Frog species with transparent skin from Ecuador under threat of extinction,has heart on skin
A newly identified frog species — with transparent skin through which its beating heart is visible — is under threat of extinction.
The frog (Hyalinobatrachium yaku), discovered in the Amazonian lowlands of Ecuador, has unique physical and behavioural traits.
“Males guard the eggs, which are attached below a tree’s leaves, until they hatch and fall on the water stream below,” said Juan Guayasamin of the Universidad San Francisco de Quito in Ecuador.
“Not all glass frogs have hearts that are visible through the chest. In some, the heart itself is white, so you don’t see the red blood,” said Paul Hamilton, of Biodiversity Group.
“If the stream dries up, or becomes polluted, the frogs can’t survive, and other more resilient creatures may be next,” he said.
In the Neotropics, there is a whole group of so-called glassfrogs that amaze with their transparent skin covering their bellies and showing their organs underneath. A recently discovered new species from Amazonian Ecuador, however, goes a step further to fully expose its heart thanks to the transparent skin stretching all over its chest as well as tummy.
The new amphibian is described by a team of scientists led by Dr. Juan M. Guayasamin, Universidad San Francisco de Quito, Ecuador, in the open access journal ZooKeys.
It can also be distinguished by the relatively large dark green spots at the back of its head and the foremost part of the body. Additionally, the species has a characteristic long call.
The new frog is named Hyalinobatrachium yaku, where the species name (yaku) translates to ‘water’ in the local language Kichwa. Water and, more specifically, slow-flowing streams are crucial for the reproduction of all known glassfrogs.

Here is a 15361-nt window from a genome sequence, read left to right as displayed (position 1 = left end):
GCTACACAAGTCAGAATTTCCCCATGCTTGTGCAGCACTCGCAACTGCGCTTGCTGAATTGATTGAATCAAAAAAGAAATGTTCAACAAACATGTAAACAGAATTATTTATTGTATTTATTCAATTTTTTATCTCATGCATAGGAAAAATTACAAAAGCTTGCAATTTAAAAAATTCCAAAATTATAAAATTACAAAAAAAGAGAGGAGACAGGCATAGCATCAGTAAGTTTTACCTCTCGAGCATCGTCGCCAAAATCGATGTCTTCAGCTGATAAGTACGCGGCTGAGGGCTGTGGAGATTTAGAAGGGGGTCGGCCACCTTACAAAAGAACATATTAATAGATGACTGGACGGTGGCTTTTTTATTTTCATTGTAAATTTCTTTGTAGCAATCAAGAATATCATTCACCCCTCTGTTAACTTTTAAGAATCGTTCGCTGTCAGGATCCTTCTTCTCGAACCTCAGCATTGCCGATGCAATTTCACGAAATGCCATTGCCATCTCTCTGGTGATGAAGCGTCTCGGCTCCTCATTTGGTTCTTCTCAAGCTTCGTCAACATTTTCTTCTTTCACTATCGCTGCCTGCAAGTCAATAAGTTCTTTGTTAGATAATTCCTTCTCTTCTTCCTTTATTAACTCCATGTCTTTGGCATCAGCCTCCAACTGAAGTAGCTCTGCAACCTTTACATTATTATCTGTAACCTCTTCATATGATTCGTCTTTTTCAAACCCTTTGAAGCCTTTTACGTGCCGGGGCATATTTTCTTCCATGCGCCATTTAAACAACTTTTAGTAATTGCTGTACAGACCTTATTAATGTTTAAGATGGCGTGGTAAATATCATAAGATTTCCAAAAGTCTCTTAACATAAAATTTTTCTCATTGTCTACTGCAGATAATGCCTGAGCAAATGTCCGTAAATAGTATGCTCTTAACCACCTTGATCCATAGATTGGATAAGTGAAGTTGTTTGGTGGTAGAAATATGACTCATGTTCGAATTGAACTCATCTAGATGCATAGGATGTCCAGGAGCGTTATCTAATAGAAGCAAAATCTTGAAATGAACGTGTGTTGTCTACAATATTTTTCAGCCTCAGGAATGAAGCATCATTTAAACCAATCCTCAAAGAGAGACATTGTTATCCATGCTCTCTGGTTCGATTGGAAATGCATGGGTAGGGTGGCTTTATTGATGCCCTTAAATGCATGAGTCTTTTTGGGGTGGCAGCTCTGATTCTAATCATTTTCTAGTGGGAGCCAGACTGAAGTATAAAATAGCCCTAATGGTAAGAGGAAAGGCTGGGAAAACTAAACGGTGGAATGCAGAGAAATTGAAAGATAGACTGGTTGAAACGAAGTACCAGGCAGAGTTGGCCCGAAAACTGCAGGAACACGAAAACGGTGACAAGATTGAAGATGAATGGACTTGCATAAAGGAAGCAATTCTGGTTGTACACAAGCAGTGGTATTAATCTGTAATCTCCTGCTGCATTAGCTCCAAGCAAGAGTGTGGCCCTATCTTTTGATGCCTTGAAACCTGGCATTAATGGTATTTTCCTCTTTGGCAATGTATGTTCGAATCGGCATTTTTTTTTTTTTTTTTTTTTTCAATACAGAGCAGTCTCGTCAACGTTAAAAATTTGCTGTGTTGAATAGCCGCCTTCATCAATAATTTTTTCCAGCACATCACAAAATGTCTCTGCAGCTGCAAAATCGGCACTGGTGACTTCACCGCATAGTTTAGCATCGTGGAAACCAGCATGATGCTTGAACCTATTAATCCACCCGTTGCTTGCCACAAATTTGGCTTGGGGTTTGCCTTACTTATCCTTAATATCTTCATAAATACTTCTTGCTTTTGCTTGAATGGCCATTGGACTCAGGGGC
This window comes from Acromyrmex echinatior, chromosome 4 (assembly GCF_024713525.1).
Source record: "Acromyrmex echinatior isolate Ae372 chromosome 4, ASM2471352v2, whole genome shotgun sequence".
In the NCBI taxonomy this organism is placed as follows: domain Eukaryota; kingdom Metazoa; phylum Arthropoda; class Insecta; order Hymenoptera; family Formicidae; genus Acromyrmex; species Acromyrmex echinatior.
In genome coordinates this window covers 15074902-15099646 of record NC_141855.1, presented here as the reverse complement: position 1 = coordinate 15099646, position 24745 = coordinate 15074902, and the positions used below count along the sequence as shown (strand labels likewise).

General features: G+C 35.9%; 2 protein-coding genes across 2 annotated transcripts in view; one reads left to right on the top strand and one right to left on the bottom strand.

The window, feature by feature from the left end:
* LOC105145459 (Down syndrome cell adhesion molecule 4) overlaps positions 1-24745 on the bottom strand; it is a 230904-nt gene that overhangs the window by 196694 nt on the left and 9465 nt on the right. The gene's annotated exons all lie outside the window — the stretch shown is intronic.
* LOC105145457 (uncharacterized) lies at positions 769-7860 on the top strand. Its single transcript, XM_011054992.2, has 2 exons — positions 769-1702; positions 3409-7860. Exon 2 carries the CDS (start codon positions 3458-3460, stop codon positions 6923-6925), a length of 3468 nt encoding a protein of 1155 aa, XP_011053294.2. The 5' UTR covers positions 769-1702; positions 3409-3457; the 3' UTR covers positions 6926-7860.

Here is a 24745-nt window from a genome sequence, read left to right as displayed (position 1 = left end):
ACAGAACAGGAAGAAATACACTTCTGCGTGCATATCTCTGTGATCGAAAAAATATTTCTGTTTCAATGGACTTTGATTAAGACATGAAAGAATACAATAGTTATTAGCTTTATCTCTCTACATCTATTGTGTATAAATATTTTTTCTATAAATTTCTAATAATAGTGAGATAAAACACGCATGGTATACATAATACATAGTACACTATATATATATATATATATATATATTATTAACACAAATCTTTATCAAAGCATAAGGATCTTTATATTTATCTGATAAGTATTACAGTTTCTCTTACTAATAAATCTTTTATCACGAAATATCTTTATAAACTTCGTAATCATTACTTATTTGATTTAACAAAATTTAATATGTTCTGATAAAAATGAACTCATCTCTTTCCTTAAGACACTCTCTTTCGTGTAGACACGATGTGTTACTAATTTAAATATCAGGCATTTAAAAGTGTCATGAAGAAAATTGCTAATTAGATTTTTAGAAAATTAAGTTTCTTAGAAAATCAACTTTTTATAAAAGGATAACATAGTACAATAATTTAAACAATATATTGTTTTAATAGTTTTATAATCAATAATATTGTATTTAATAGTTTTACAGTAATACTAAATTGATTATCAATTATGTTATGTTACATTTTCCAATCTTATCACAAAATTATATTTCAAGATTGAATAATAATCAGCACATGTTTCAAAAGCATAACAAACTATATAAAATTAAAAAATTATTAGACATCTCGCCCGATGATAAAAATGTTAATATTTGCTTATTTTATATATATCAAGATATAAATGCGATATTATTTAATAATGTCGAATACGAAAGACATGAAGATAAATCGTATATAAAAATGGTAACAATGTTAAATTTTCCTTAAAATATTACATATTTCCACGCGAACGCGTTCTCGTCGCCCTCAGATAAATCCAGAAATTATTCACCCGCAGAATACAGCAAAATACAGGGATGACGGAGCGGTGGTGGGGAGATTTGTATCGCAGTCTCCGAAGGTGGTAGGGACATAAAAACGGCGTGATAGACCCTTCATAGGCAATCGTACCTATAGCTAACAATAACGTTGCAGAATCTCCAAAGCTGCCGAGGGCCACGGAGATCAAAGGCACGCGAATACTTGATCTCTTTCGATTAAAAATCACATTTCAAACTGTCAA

The reproductive behaviour is also quite unusual in this species. Males are often reported to call from the underside of leaves and look after the egg clutches.
Having identified individuals of the new species at three localities, the researchers note some behavioural differences between the populations. Two of them, spotted in the riverine vegetation of an intact forest in Kallana, have been calling from the underside of leaves a few metres above slow-flowing, relatively narrow and shallow streams. Another frog of the species has been observed in an area covered by secondary forests in the Ecuadorian village of Ahuano. Similarly, the amphibian was found on the underside of a leaf one metre above a slow-flowing, narrow and shallow stream.
However, at the third locality – a disturbed secondary forest in San José de Payamino – the studied frogs have been perching on leaves of small shrubs, ferns, and grasses some 30 to 150 cm above the ground. Surprisingly, each of them has been at a distance greater than 30 metres from the nearest stream.
The researchers note that, given the geographic distance of approximately 110 km between the localities where the new species has been found, it is likely that the new species has a broader distribution, including areas in neighbouring Peru.
The uncertainty about its distributional range comes from a number of reasons. Firstly, the species’ tiny size of about 2 cm makes it tough to spot from underneath the leaves. Then, even if specimens of the species have been previously collected, they would be almost impossible to identify from museum collection, as many of the characteristic traits, such as the dark green marks, are getting lost after preservation. This is why the conservation status of the species has been listed as Data Deficient, according to the IUCN Red List criteria.
Nevertheless, the scientists identify the major threats to the species, including oil extraction in the region and the related water pollution, road development, habitat degradation and isolation.
“Glassfrogs presumably require continuous tracts of forest to interact withnearby populations, and roads potentially act as barriers to dispersal for transient individuals,” explain the authors.